Our world is built on streams of data, beaming into headsets and printers and our ever-present phones. Twitter can predict what I will read; TikTok knows how to make me laugh; Facebook still thinks I want to see a picture of your lunch. (I don’t.)
Much of the data is not just invisible but corporate and proprietary. It’s about us, but it’s not ours. Ask for it, and you’ll hear the sound of CEOs laughing.
Maybe that’s what makes me appreciate it when the government says “Yes.”
Asking questions of town and county officials every week is a big part of my job. I’ve had the chance to see how, for people in government, producing data can range from being a burden to a terror. It is not always shared willingly. Sometimes it has to be requested formally, through a public records request. If the data are not in good shape, a records request can be a week-long headache for those who have to respond.
The story on page A7 this week, about Covid in assisted living facilities, is the result of such requests. The information that the state eventually produced is, by right, public. If it informs policy decisions, then we also get to see it — because, as voters, we are the leaders. It’s one part of democracy that is still thrillingly democratic.
I should not make it sound so easy. We sometimes pull our hair out trying to understand the data we get. Right now, all four Outer Cape towns are reporting their Covid cases differently. The state’s numbers don’t capture all the rapid tests being done at Outer Cape Health Services, so both the state and the county reports are undercounts. There are six different governments — each of our four towns, the county, and the state — each describing the same reality slightly differently. It’s like having six different accountants do your taxes, and then trying to reconcile their work.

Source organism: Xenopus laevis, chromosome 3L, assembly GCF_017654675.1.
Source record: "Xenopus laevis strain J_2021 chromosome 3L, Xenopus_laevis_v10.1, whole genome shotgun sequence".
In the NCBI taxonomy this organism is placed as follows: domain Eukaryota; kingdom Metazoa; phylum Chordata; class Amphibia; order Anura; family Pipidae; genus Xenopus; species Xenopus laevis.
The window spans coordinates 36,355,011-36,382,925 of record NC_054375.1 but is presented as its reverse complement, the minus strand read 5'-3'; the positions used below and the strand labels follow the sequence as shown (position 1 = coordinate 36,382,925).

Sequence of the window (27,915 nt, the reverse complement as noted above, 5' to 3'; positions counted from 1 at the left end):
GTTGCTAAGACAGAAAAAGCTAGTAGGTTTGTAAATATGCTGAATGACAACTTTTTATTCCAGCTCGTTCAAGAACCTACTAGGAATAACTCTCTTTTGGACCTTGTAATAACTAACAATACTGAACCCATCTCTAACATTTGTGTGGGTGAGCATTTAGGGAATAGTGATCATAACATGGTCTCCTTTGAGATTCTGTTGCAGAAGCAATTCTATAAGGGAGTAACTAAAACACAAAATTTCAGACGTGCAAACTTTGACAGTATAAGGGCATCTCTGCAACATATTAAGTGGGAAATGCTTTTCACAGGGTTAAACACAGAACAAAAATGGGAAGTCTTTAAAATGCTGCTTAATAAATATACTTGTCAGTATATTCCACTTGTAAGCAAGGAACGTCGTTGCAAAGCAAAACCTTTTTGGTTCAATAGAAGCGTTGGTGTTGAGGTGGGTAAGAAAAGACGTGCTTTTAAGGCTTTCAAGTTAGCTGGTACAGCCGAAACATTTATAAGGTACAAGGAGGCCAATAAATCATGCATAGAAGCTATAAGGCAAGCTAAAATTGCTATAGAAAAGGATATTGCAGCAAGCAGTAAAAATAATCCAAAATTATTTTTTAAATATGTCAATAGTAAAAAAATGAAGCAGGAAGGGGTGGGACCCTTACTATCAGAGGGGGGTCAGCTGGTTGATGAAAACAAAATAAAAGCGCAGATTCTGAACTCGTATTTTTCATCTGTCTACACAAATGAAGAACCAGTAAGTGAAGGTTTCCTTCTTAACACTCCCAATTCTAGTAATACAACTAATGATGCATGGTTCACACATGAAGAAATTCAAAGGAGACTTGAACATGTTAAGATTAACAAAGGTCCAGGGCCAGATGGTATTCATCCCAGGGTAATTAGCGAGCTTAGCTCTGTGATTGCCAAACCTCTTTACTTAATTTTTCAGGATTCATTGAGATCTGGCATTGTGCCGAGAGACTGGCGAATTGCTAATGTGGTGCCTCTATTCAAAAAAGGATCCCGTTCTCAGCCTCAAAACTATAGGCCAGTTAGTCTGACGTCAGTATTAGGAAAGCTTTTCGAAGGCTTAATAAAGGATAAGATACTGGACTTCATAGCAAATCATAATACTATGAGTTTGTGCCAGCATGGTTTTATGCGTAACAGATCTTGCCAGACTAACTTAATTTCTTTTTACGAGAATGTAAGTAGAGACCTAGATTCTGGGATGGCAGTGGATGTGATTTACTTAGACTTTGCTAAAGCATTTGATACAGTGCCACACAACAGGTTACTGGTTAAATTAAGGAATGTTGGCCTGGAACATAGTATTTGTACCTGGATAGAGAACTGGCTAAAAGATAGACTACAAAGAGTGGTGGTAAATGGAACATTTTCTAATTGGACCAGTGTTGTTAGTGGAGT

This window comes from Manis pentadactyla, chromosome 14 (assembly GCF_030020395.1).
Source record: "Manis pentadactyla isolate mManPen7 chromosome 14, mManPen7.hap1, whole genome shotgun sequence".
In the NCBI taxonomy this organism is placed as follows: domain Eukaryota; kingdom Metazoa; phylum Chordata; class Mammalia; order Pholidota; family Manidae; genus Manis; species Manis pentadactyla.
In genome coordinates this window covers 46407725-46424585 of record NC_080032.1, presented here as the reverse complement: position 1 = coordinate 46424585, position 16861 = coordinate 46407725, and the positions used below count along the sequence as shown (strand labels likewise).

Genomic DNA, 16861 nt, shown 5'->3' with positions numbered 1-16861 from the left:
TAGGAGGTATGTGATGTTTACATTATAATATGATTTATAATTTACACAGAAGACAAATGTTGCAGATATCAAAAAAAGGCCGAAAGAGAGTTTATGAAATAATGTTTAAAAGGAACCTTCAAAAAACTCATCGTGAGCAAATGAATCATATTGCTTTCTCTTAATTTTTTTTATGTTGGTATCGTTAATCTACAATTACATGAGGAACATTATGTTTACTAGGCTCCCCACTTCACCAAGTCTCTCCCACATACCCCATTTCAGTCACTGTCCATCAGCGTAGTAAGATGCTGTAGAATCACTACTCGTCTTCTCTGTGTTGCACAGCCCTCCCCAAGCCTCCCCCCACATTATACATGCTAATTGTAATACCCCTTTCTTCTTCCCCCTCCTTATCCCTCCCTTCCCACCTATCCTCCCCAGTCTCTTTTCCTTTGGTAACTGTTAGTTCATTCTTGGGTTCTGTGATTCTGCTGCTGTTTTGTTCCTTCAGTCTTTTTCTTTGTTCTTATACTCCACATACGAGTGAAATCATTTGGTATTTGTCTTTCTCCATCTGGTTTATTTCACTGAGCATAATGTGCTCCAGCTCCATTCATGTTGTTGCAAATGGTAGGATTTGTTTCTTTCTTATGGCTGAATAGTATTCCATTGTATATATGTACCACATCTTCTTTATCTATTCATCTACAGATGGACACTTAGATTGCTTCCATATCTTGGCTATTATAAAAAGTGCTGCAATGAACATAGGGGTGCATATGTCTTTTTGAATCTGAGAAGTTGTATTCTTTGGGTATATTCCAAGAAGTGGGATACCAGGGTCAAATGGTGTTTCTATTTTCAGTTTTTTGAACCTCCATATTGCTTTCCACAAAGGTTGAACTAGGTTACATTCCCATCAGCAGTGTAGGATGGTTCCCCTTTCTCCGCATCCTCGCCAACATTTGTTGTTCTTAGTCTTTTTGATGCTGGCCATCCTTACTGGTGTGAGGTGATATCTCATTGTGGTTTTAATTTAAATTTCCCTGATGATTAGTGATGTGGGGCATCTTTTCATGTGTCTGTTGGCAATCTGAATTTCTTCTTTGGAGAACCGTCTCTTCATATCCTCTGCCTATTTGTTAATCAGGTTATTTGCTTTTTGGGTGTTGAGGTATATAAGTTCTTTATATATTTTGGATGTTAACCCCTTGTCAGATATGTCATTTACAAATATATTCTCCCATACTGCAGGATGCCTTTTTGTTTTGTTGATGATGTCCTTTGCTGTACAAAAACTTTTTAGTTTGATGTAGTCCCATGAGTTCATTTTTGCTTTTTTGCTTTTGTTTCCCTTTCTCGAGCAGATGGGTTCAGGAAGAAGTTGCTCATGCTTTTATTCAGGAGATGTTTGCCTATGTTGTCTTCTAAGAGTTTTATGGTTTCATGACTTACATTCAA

The law that gives us the right to see public documents is the Freedom of Information Act, passed in 1966. Another law, passed 30 years later, is now making it harder to report the facts about Covid: HIPAA, the Health Insurance Portability and Accountability Act, which protects the privacy of medical information. In the name of HIPAA, officials are denying access to, or redacting, data that we need to know — like how many people are dying of Covid in assisted living facilities.
This is not trivial information for people who are still trying to survive a pandemic. HIPAA was not enacted to conceal statistics — but it has the force of law, and officials who are afraid of violating its rules sometimes go to absurd lengths.
Free access to public information is the law, but it’s also a habit that can be lost. It’s part of our job to keep that information flowing.